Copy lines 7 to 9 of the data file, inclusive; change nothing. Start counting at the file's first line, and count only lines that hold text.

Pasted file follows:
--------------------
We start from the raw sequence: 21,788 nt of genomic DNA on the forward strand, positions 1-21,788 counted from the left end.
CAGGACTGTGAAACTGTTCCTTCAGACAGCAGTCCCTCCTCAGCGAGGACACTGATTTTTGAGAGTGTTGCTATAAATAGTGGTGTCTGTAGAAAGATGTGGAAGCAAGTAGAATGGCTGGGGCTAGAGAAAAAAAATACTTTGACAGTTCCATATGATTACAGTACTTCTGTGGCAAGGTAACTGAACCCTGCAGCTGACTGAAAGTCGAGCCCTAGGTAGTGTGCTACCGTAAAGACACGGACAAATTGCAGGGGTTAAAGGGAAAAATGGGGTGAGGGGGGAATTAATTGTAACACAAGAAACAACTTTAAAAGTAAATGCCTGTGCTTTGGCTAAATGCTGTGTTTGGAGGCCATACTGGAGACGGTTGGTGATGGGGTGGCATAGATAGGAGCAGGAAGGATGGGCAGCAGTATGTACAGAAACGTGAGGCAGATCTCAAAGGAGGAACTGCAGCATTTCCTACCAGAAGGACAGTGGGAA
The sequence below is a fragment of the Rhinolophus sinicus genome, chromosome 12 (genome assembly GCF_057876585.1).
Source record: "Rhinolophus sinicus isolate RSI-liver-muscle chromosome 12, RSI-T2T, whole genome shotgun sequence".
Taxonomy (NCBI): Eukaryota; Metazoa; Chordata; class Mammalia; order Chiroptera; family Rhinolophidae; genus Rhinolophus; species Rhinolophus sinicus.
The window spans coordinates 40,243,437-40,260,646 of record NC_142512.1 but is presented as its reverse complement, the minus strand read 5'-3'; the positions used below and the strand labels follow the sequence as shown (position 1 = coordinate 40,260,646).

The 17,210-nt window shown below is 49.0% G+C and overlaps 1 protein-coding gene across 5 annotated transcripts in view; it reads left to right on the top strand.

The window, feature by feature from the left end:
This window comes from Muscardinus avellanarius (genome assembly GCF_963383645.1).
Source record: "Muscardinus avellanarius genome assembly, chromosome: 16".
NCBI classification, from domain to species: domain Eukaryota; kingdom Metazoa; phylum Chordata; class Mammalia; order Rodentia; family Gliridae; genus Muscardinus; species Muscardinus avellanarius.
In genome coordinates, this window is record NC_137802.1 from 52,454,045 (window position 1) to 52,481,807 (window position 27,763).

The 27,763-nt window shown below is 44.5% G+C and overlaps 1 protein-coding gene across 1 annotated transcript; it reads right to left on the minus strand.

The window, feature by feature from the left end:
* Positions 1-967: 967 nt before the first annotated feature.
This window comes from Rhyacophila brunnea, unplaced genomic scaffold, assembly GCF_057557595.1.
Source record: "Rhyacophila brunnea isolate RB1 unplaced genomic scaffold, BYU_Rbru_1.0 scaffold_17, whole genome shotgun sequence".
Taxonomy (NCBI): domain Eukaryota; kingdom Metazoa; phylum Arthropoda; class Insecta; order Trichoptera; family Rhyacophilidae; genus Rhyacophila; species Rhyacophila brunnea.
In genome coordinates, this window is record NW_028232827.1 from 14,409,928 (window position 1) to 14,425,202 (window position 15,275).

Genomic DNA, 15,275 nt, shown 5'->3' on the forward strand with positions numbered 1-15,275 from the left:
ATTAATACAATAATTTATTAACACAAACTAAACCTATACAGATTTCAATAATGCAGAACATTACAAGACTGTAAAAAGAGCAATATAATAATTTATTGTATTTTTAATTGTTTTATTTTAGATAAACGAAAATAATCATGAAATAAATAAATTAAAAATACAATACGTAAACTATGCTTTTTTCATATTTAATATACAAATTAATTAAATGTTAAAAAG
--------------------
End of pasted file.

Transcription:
The 17,210-nt window shown below is 49.0% G+C and overlaps 1 protein-coding gene across 5 annotated transcripts in view; it reads left to right on the top strand.

The window, feature by feature from the left end:
This window comes from Muscardinus avellanarius (genome assembly GCF_963383645.1).